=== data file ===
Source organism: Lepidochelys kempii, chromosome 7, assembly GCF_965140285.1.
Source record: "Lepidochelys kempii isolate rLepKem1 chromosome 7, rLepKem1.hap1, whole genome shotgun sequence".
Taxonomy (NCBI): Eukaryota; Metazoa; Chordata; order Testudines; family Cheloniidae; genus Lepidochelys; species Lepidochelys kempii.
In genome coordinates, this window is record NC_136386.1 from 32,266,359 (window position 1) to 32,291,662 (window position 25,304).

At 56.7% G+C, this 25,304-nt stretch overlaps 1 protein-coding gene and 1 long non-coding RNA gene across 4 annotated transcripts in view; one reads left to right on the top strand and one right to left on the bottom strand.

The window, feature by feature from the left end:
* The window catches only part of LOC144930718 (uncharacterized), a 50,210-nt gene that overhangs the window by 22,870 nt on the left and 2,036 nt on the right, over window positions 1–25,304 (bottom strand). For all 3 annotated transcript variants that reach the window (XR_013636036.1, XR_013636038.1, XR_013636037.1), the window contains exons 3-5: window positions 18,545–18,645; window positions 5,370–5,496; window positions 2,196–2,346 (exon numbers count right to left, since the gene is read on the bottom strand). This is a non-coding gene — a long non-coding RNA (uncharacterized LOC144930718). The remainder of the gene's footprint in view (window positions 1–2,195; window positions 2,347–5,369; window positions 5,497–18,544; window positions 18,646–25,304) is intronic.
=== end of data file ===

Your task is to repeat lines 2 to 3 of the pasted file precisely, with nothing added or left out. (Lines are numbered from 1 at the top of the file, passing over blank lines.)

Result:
Source record: "Lepidochelys kempii isolate rLepKem1 chromosome 7, rLepKem1.hap1, whole genome shotgun sequence".
Taxonomy (NCBI): Eukaryota; Metazoa; Chordata; order Testudines; family Cheloniidae; genus Lepidochelys; species Lepidochelys kempii.